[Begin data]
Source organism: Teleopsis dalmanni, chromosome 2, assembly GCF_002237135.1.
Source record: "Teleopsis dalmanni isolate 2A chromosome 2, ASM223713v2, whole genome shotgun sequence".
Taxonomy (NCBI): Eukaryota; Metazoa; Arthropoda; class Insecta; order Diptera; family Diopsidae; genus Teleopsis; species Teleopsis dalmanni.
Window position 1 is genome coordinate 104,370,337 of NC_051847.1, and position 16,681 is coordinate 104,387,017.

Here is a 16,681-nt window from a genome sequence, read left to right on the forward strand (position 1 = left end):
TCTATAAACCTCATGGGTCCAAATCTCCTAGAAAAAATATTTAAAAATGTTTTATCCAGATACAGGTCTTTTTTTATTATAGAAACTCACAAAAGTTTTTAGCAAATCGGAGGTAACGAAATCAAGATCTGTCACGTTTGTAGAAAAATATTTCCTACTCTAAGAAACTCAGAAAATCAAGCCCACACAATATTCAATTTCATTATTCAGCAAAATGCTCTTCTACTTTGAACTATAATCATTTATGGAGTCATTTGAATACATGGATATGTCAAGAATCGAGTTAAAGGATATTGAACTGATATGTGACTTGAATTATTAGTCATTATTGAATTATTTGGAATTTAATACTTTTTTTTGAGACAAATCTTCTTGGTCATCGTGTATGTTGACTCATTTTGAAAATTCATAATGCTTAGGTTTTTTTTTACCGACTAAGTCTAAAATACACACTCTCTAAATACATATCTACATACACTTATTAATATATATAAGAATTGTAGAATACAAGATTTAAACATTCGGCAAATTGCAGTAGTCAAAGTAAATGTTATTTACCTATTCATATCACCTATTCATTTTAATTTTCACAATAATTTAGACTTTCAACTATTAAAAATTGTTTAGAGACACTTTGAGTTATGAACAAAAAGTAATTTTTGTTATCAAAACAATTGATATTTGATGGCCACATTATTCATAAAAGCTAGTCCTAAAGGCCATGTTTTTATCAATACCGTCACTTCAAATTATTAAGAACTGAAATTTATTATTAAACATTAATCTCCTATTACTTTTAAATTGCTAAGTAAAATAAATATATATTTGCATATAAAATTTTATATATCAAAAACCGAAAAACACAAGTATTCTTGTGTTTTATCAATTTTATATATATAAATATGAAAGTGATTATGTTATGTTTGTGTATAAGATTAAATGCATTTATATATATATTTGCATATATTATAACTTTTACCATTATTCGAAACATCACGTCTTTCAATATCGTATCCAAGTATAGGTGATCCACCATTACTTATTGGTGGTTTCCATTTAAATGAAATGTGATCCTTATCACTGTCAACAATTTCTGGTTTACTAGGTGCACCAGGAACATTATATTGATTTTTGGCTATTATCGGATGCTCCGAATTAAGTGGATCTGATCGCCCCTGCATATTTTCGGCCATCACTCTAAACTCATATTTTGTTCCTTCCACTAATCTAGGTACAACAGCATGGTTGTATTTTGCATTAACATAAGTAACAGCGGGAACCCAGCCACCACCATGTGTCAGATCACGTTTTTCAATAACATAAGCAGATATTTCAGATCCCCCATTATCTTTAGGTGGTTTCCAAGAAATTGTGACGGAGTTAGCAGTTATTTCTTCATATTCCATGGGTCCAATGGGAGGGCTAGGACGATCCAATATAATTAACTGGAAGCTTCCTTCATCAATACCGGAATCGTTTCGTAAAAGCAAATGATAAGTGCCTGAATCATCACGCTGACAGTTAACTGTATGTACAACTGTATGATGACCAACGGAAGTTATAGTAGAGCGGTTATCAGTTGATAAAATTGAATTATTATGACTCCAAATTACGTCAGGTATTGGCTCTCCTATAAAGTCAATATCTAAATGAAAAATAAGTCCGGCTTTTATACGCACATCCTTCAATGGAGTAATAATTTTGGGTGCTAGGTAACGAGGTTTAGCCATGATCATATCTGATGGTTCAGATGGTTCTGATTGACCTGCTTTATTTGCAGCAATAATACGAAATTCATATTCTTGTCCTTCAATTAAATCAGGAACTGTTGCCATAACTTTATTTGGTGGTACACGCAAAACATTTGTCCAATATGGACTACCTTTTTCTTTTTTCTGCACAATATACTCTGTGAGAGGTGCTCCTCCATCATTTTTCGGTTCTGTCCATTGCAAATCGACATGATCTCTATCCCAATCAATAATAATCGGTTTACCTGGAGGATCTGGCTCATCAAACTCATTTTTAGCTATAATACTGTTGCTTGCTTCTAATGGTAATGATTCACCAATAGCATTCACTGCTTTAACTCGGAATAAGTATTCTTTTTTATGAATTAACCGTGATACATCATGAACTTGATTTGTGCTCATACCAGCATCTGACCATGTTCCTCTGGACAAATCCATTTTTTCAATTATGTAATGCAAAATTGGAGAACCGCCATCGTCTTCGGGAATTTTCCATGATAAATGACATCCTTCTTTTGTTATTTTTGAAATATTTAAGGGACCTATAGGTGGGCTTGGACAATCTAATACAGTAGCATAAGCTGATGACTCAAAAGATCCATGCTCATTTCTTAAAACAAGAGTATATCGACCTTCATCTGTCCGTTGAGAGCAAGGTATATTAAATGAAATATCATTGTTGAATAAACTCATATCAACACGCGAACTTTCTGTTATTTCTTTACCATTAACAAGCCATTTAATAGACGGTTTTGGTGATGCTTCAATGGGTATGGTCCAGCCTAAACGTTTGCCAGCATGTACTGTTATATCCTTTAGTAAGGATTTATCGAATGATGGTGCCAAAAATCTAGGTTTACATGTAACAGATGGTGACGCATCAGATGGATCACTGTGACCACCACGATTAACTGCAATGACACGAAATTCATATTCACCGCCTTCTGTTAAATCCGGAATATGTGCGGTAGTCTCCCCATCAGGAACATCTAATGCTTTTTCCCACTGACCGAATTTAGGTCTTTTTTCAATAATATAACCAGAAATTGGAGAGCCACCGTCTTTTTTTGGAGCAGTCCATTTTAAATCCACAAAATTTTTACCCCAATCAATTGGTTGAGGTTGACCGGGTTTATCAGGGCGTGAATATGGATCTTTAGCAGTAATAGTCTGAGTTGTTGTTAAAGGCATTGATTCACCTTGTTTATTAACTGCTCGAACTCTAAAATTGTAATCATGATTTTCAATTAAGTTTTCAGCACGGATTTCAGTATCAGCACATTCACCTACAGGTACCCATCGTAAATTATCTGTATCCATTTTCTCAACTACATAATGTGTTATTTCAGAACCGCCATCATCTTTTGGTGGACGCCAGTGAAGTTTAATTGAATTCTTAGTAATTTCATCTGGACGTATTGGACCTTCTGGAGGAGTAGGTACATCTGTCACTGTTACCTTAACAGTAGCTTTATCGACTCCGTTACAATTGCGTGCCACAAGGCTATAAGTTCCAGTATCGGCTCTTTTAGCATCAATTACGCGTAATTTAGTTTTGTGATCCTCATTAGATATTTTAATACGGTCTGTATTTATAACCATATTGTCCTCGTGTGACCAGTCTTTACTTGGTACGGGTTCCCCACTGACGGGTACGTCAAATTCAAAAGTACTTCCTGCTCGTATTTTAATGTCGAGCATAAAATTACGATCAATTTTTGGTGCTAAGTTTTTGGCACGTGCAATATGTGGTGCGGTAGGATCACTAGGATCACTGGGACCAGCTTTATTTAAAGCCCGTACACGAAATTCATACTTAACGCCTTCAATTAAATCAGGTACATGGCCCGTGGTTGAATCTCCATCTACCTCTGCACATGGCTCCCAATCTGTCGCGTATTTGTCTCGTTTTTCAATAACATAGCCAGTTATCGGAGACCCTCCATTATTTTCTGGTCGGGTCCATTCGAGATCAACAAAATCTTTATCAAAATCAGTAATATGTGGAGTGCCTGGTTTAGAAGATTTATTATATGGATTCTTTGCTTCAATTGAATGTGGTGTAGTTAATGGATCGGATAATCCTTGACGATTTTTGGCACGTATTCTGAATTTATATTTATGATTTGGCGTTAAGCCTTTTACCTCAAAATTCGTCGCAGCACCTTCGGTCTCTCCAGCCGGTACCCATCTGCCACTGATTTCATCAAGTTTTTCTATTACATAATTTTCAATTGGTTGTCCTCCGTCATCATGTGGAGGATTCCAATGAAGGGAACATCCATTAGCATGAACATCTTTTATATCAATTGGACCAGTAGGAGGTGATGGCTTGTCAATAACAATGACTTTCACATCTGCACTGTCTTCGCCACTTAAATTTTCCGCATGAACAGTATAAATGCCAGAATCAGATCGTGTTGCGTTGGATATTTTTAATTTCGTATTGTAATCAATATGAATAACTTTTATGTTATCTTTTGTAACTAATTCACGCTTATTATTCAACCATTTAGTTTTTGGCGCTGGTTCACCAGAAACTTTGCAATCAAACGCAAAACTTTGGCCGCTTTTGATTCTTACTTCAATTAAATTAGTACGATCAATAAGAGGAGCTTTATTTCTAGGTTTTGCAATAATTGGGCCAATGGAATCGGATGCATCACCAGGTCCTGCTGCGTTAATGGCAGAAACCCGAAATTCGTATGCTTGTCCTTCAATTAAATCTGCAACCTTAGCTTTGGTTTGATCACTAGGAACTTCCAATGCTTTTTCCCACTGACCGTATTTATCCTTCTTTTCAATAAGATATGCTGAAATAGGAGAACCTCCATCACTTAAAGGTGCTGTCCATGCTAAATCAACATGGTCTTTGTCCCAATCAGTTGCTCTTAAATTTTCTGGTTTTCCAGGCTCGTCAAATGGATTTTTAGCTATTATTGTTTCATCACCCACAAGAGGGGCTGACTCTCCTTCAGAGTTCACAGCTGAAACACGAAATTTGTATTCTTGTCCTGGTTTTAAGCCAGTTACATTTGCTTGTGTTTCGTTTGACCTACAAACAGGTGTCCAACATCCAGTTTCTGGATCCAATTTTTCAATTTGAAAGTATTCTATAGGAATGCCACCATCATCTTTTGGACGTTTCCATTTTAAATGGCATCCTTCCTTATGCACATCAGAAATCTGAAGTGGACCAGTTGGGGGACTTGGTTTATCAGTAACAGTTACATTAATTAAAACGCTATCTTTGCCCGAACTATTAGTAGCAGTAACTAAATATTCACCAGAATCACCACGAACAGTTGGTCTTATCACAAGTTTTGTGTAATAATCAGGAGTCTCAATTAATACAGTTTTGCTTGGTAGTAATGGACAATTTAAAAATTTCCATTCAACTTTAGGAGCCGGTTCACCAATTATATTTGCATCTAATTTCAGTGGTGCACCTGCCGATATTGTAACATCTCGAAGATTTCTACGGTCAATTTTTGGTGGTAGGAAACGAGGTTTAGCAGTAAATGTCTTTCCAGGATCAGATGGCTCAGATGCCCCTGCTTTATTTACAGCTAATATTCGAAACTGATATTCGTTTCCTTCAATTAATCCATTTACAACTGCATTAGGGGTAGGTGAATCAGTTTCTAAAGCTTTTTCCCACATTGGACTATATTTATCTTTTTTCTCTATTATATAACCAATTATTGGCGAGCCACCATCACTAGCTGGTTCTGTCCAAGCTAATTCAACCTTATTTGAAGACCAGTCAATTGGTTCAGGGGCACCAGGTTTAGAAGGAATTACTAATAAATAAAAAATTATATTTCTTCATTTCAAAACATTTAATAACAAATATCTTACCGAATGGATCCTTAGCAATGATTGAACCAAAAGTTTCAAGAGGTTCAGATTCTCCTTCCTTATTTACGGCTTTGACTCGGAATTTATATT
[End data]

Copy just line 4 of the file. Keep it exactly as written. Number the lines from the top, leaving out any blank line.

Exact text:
Window position 1 is genome coordinate 104,370,337 of NC_051847.1, and position 16,681 is coordinate 104,387,017.